When I think of the qualifications that I will look for in our next mayor, it is much different than what I would have looked for eight years ago. I believe that ethics will be at the top of everyone’s list this time. Moral character and ethics are absolutely critical to the person that is going to lead this city for the next eight years.
My mom used to say we’re judged by the company we keep and I think that’s as true today and it was then. It’s important to see how and where our mayoral candidates have spent their time, and who they have associated with and worked with over the past few years. If they have a voting record, we must look closely at that voting record.
Our mayor needs to understand the importance of the history of this valley and where we’ve been—from the Valley of the Heart’s Delight to Silicon Valley—with a deep respect for that history. It is said that if you don’t know history you’re liable to repeat it, the good and the bad.
Another critical issue is that the next mayor of San Jose has to be a collaborator and work closely with our county leaders—not a bully, but someone who works out issues that will have impact on our city and county residents. We cannot continue to sue each other. When government agencies sue each other, the only ones that lose are the taxpayers.
The person at the helm of San Jose has to have a sense of balance. They cannot be committed to any one particular interest group—that means business, labor, environment and social services. No individual group has all the right answers all the time. If there’s an issue coming before the city council, and you know what the outcome is going to be before the vote is taken because the council and the mayor are beholden to one particular interest group, you’ve got a major problem. San Jose needs to be open for business—all business—and not bent toward any particular interest group.
The next mayor needs to be energized about what our city can become—bold enough to make the hard decisions and focused enough to get us there. There are many big decisions facing the next mayor on important issues like delivering an international airport and developing Coyote Valley.
I think the city has to refocus its attention on redevelopment. We are taking away too much money from redevelopment and using it as a neighborhood benefit rather than an economic benefit. Some very good things have resulted, but redevelopment was originally started to be an economic engine for this city to generate jobs and taxes which will then help pay for services in neighborhoods.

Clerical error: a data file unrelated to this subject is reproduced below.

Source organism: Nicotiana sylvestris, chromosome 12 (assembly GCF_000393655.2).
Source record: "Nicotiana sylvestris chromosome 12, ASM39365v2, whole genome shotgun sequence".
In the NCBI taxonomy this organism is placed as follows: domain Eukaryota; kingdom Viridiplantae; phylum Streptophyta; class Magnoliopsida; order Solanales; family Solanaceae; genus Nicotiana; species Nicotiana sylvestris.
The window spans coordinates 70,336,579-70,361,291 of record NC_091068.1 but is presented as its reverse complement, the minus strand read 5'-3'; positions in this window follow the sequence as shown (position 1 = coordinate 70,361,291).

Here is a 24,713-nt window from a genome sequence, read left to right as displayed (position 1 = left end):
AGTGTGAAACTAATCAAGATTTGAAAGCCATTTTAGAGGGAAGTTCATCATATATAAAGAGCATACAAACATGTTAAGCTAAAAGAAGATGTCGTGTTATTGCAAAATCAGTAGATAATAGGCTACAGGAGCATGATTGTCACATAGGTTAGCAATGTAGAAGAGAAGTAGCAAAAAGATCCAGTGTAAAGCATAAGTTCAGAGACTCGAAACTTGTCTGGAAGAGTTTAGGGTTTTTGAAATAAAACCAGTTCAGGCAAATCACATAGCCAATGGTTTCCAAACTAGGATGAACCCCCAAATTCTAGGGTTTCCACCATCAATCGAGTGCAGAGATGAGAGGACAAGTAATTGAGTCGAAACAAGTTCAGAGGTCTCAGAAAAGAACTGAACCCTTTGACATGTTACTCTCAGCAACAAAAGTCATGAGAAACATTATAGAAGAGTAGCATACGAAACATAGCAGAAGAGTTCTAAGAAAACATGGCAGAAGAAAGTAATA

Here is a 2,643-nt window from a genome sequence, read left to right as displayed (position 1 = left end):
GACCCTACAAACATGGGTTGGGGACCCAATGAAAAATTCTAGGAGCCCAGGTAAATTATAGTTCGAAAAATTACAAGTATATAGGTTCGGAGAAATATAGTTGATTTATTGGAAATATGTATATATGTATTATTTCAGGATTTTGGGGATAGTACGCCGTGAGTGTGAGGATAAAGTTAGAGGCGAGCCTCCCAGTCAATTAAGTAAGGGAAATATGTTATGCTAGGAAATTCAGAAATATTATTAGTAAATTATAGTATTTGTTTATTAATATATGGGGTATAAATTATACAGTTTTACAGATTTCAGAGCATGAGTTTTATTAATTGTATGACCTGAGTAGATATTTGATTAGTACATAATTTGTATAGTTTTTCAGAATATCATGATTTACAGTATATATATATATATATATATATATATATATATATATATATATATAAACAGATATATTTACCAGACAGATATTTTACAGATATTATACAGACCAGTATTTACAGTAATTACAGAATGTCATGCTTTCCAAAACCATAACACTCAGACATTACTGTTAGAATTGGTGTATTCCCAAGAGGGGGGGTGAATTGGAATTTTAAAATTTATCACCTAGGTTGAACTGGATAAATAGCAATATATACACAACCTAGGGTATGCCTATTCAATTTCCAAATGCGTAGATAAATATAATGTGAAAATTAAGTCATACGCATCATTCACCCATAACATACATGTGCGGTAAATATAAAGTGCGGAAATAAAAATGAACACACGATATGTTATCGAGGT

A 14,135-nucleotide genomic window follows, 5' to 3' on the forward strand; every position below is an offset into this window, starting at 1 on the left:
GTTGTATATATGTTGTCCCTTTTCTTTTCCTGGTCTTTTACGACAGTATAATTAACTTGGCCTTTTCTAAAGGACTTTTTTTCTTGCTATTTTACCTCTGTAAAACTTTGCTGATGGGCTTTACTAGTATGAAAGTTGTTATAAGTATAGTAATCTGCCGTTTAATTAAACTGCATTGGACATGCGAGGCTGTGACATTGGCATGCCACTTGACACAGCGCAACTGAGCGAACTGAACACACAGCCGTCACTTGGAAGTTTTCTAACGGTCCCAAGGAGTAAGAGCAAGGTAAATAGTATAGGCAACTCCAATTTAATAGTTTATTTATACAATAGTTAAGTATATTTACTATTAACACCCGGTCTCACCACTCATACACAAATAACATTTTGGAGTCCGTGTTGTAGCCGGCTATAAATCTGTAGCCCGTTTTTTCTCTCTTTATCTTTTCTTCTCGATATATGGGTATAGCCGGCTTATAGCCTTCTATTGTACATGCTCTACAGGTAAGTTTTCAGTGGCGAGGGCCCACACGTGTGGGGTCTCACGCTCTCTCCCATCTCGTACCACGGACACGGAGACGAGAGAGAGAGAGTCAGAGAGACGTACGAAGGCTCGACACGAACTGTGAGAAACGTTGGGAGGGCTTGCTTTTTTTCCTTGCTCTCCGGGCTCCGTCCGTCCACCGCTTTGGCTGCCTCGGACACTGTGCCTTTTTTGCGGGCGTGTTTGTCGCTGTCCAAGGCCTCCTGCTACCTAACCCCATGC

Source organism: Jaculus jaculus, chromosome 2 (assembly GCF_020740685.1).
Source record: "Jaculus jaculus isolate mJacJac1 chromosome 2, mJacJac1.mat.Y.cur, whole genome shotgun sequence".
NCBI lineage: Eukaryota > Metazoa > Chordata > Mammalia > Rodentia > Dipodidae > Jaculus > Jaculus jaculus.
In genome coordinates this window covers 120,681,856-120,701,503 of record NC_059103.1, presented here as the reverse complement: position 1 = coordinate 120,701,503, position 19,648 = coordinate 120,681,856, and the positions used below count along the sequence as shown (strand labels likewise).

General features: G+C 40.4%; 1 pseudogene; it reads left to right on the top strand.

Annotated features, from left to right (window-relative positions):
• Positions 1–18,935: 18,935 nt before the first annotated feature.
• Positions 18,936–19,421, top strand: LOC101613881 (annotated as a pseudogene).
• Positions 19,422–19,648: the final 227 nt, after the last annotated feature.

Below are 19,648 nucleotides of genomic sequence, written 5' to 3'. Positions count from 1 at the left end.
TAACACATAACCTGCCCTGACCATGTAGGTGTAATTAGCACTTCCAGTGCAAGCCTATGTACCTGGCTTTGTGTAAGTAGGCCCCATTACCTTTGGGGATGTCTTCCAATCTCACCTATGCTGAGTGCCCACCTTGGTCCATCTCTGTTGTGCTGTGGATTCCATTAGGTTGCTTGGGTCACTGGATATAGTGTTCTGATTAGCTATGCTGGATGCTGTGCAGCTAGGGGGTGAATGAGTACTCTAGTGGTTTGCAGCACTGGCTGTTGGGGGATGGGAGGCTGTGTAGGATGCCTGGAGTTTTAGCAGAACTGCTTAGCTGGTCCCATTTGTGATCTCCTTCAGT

Coyote Valley is going to be extremely important to the future of this city. A lot of people forget that North First Street’s development was a success because of a long-term, 30-year plan and infrastructure put in place by the Redevelopment Agency. That’s the golden goose that drives the engine of San Jose. Coyote Valley is not going to happen overnight—it’s a 40-year plan. So when people talk about generating 25,000 homes and 50,000 jobs, it is going to take some time because it has to be developed in a smart way. If we do it correctly, we will not have to worry about the transportation and traffic problems that some are fearful of because it’s supposed to become a self-contained, walkable community
There isn’t anything that can ignite a community like professional sports. Baseball has been floating around San Jose for a number of years and it’s time to do or don’t. It’s going to take leadership from the mayor’s office to get that done. San Jose also needs to focus on creating a great arts and entertainment district and wonderful schools. These are some things that are basic to developing a great city. When you’re the tenth largest city in the country, you have to provide opportunities for people who move here to enjoy life.
San Jose is a great city. We have great things to do and great places to go. There are several candidates for the job of mayor and we have a huge responsibility ahead of us to scrutinize each of them closely and decide which one can deliver the San Jose we want in the next decade. This is not an option, this is a necessity.
(A former city council member and vice mayor, Pat Dando is President and CEO of the San Jose Silicon Valley Chamber of Commerce. This is an edited abridged version of the speech she gave to the San Jose Rotary Club on February 15, 2006.)